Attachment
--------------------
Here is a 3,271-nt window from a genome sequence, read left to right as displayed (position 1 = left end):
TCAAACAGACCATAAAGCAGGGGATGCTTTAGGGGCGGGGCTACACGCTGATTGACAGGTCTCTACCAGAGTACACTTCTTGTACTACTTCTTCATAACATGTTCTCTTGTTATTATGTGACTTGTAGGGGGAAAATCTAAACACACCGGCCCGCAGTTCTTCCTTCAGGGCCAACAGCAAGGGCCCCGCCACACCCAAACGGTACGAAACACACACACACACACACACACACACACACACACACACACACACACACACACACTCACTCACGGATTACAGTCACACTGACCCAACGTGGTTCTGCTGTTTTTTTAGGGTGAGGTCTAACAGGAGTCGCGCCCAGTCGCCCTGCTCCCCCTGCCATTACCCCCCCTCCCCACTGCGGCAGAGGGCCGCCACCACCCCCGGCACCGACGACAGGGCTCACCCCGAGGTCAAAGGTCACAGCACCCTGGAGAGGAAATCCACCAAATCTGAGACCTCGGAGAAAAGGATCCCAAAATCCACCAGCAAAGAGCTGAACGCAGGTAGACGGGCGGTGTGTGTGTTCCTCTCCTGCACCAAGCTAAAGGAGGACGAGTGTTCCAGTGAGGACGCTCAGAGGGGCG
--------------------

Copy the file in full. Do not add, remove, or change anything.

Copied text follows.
Here is a 3,271-nt window from a genome sequence, read left to right as displayed (position 1 = left end):
TCAAACAGACCATAAAGCAGGGGATGCTTTAGGGGCGGGGCTACACGCTGATTGACAGGTCTCTACCAGAGTACACTTCTTGTACTACTTCTTCATAACATGTTCTCTTGTTATTATGTGACTTGTAGGGGGAAAATCTAAACACACCGGCCCGCAGTTCTTCCTTCAGGGCCAACAGCAAGGGCCCCGCCACACCCAAACGGTACGAAACACACACACACACACACACACACACACACACACACACACACACACACACACACTCACTCACGGATTACAGTCACACTGACCCAACGTGGTTCTGCTGTTTTTTTAGGGTGAGGTCTAACAGGAGTCGCGCCCAGTCGCCCTGCTCCCCCTGCCATTACCCCCCCTCCCCACTGCGGCAGAGGGCCGCCACCACCCCCGGCACCGACGACAGGGCTCACCCCGAGGTCAAAGGTCACAGCACCCTGGAGAGGAAATCCACCAAATCTGAGACCTCGGAGAAAAGGATCCCAAAATCCACCAGCAAAGAGCTGAACGCAGGTAGACGGGCGGTGTGTGTGTTCCTCTCCTGCACCAAGCTAAAGGAGGACGAGTGTTCCAGTGAGGACGCTCAGAGGGGCG